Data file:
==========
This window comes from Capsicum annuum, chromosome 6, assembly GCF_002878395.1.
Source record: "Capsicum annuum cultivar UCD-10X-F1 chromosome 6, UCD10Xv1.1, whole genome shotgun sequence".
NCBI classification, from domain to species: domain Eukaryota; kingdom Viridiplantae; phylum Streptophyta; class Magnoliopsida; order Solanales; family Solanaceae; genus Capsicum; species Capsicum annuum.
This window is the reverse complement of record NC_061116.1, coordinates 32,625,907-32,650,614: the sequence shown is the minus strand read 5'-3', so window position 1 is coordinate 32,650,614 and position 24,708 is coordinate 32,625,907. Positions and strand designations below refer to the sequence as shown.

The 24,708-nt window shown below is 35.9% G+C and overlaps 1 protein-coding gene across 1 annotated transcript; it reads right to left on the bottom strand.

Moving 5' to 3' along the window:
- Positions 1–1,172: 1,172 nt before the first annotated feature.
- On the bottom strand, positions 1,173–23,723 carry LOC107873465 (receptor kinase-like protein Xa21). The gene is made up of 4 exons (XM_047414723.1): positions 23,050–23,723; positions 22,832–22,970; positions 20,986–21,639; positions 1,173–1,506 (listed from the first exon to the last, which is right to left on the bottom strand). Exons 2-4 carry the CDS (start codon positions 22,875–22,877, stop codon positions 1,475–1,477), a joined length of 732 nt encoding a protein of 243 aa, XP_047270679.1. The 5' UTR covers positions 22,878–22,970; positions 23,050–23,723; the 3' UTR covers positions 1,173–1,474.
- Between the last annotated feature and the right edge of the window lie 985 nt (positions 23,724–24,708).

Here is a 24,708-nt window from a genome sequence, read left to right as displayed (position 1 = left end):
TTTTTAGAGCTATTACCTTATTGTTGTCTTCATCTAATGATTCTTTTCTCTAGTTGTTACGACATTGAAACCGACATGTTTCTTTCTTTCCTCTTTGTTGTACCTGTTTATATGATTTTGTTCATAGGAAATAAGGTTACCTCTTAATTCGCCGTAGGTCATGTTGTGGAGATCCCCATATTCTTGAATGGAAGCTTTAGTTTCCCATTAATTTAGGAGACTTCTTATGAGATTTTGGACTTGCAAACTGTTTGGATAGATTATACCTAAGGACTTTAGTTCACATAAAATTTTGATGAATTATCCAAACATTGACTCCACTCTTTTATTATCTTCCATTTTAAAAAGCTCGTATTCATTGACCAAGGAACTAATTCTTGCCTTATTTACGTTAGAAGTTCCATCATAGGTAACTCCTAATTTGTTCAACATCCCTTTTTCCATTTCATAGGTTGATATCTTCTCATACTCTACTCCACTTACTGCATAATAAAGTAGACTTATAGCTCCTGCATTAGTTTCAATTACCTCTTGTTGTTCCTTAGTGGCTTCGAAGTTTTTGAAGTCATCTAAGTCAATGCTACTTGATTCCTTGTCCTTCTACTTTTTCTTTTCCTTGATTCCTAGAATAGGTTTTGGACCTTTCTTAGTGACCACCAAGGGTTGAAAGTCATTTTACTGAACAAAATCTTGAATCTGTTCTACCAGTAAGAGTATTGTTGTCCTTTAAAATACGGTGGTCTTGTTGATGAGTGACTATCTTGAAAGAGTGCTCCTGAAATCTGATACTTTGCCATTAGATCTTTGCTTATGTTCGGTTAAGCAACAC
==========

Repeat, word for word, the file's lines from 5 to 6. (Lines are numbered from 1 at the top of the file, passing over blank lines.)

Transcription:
The 24,708-nt window shown below is 35.9% G+C and overlaps 1 protein-coding gene across 1 annotated transcript; it reads right to left on the bottom strand.

Moving 5' to 3' along the window: